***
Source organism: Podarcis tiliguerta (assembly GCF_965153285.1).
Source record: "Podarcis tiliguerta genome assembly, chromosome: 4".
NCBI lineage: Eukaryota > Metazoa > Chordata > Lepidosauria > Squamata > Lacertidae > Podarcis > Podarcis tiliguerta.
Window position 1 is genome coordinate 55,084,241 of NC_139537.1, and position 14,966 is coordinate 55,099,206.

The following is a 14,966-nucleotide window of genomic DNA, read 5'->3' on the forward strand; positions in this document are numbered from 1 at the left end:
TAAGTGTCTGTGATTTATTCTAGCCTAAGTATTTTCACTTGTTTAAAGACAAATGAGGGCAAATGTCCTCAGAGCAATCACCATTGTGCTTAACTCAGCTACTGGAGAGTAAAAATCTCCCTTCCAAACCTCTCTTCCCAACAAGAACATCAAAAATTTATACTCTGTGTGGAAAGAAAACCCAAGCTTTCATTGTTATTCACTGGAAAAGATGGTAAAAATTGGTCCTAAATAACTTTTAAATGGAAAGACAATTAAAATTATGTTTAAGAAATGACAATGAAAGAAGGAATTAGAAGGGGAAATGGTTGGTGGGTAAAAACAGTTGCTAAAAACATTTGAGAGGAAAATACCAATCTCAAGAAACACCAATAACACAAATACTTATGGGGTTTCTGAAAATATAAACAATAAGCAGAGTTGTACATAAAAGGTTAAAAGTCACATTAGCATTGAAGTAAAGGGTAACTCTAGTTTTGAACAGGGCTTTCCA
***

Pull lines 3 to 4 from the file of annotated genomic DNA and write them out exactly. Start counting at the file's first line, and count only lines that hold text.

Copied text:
NCBI lineage: Eukaryota > Metazoa > Chordata > Lepidosauria > Squamata > Lacertidae > Podarcis > Podarcis tiliguerta.
Window position 1 is genome coordinate 55,084,241 of NC_139537.1, and position 14,966 is coordinate 55,099,206.